Using our example above, if you had a win rate of 8/10 trades, you will in fact be quite comfortable with a RRR of only 1.33 knowing that the possible loss of $2 will be more than compensated by the possible $10.64 you can achieve from the 8 successful trades (8 x 1.33 = 10.64).
Your minimum win rate can thus be determined by using the RRR you expect as follows:
Minimum Win Rate = 1 / (1+RRR)
In our example, 1/(1+1.33) = 43%
So out of 100 trades, we require at minimum 43 trades to end up as winners, generating $57.19 (43 x 1.33) to compensate for the 57 losing trades on which we stand to lose -$57 ($1 on each trade)
A further interpretation of of this could be that if you know what your own historical win rate is on a particular way of trading then you will be able to calculate the minimum required return (or Risk/Reward) required on any one particular trade.
This then will be a way to determine if a trade can be taken or not. Lets assume we had an historical win rate of 25% on a strategy. The trade in question has a RRR of 2.25 which appears to be nice an profitable. Let’s see if we can take the trade…
Min RRR = (1/Win Rate) – 1
Min RRR = (1/0.25)-1
Min RRR = 3 : 1
In this example, with a win rate of 25% we will not be able to take this trade as it requires us to have a minimum RRR of 3
I have put together a RRR vs Win Rate calculator for you, as can be seen below. This will make life much easier to see all these pricing dynamics in action.
A copy of this Risk Calculator can be Downloaded Here (Note – you will be redirected to the author’s site)
Max Draw Down %
Knowing how much we stand to lose on any one trade given expected RRR combined with the Win/Loss ratio will allow us to extrapolate how many concurrent losing trades our trading capital can absorb before it hits the Max Draw Down limit on our trading capital.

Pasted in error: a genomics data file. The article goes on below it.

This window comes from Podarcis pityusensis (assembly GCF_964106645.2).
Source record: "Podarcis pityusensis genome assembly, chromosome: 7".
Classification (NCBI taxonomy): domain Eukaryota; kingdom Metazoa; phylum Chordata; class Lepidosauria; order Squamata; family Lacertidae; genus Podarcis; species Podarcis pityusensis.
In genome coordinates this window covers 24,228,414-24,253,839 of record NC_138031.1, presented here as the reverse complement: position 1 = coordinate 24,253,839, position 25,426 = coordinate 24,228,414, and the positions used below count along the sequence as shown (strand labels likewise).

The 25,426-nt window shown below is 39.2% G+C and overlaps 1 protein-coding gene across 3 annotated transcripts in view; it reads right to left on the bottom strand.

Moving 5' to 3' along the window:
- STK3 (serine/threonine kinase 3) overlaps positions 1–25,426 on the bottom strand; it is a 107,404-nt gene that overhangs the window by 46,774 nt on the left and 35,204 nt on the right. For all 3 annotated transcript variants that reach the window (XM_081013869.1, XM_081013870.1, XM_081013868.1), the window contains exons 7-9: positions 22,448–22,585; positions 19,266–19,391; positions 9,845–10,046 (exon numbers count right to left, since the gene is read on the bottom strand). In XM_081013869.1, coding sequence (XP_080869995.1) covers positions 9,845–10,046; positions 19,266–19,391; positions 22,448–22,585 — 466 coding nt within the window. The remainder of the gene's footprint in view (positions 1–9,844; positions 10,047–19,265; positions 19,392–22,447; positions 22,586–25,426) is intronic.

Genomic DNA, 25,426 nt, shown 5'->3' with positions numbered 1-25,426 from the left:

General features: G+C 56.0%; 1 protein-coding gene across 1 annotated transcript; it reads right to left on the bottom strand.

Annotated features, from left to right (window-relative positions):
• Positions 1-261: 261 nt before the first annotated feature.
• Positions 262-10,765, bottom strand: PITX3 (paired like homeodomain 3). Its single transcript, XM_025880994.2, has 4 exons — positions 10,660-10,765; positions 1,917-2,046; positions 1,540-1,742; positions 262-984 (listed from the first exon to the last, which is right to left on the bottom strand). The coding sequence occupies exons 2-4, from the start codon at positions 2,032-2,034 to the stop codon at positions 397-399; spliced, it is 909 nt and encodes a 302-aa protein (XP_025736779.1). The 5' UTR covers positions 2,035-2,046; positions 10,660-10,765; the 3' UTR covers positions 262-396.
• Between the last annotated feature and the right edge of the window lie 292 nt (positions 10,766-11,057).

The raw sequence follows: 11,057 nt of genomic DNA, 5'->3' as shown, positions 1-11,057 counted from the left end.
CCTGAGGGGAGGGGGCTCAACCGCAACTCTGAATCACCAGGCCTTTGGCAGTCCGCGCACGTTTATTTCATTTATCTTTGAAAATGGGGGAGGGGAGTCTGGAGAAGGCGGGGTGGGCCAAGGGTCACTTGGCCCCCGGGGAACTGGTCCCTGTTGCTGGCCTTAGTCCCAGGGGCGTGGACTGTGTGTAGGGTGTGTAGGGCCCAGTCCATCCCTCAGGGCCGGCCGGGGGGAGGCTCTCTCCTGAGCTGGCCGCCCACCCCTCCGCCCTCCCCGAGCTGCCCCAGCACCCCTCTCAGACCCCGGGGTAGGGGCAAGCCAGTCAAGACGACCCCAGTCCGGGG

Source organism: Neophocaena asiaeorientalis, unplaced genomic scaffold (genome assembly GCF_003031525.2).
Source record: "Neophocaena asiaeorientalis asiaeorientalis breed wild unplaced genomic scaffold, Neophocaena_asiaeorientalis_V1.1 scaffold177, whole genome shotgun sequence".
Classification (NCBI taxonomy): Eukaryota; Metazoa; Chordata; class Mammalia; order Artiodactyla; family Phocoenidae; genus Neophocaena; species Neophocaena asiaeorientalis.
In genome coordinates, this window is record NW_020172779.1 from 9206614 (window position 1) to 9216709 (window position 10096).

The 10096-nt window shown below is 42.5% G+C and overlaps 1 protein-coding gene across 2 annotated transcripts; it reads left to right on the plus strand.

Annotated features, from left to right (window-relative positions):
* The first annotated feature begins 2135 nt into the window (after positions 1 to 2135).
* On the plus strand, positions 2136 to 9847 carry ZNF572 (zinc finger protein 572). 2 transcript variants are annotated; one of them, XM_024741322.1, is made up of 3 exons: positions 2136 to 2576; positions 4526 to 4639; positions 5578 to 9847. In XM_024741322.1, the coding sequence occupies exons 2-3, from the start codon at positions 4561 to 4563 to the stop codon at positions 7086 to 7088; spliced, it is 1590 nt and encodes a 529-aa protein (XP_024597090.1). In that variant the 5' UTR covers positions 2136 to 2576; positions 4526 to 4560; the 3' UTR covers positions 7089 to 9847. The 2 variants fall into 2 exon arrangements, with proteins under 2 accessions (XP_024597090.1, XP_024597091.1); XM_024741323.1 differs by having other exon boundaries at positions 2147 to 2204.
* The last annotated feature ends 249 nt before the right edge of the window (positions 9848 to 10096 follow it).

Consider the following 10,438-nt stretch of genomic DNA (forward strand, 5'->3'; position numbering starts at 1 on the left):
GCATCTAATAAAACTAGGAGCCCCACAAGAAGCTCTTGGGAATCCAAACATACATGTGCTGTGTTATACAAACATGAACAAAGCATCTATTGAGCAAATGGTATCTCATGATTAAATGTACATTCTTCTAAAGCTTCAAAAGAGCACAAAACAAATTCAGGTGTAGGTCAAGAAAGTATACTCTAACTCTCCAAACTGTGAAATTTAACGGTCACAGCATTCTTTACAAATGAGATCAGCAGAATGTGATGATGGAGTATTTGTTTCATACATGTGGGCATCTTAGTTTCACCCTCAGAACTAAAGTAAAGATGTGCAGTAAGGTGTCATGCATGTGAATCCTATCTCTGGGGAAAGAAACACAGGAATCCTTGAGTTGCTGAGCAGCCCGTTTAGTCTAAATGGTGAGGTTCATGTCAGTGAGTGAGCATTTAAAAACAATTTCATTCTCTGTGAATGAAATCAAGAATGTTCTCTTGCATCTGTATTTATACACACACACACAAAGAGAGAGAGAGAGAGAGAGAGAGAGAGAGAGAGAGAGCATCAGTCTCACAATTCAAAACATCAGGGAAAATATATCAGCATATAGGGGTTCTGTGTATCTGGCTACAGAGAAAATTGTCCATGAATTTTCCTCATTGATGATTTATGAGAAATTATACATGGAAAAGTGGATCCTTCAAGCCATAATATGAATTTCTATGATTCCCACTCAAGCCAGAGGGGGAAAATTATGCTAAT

The reason this is taken into account is due to the fact that even with the best intentions, the sequence of your Win/Loss trades are not always conveniently spaced, and one has to plan for the possibility of consecutive losing trades.
So What Is a Safe % to Risk?
If any of the above concepts sound confusing, don’t worry about it that much for now as I will show you exactly how we incorporate those once we physically start trading. Trust me that the penny will drop on this, and all this will make sense.
For now, just trust me when saying that in my experience the sweet-spot for those starting out usually sits between 1% to 2.5% of available capital (also somewhat dependent on how much capital you are able to start off with). For seasoned traders they may sometimes tip the scales at around 3 – 3.5% per trade, but no one really goes much above these levels.
In order to explain why 1% is most preferred to start off with, I thought to show you a quick example. I have created a simulation of various possible outcomes of betting on the result (heads or tails) when randomly flipping a coin 1,000 times.
This simulation shows you how random outcomes of flipping a coin, affects available capital based on a predetermined fixed % of capital risked per flip.
I further went as far as comparing the outcomes based on two scenarios. The one scenario is based on flipping the coin 1,000 times, and every time randomly selecting either heads or tails as your bet. The results are compared to flipping it 1,000 times but for every flip your bet always remains the same and for all the flips s placed on the outcome always being “heads”.
It is important to remind you that given that these outcomes are completely random, every time you run the simulation you will observe different possible outcomes (i.e. the graphs will look different). However, what you will consistently find is that a visual observation of the 1,000 possible outcomes clearly shows a relatively smoother distribution of possible outcomes at 1% risk.
The simulation runs across four different risk parameters being 1%, 3%, 5% and 10%. You will note that regardless of the number of times you run the simulation that without fail, the possible distribution of outcomes shows a material change with each subsequent jump in % risk allocated.
What is strikingly obvious is that regardless of keeping the direction of the bet constant or changing from heads to tails randomly with every flip, risking 1% on both simulations shows far less variance in the outcomes than even marginally increasing the risk to 3% per trade.
Look what happens if you risk 5% or even 10%
So in the end, with the aim being to achieve some level of consistency in your trading, all while allowing yourself and your trading strategy a fair chance to fight against the evil forces of the market, a max risk of 1% appears to be the winner.
Seen below, at 1% risk the slope of possible returns are far more palatable than the big, isolated results (albeit positive or negative)
In the end, the increase in possible rewards just does not justify the associated increase of risk of being carried out on a stretcher and losing all your trading capital.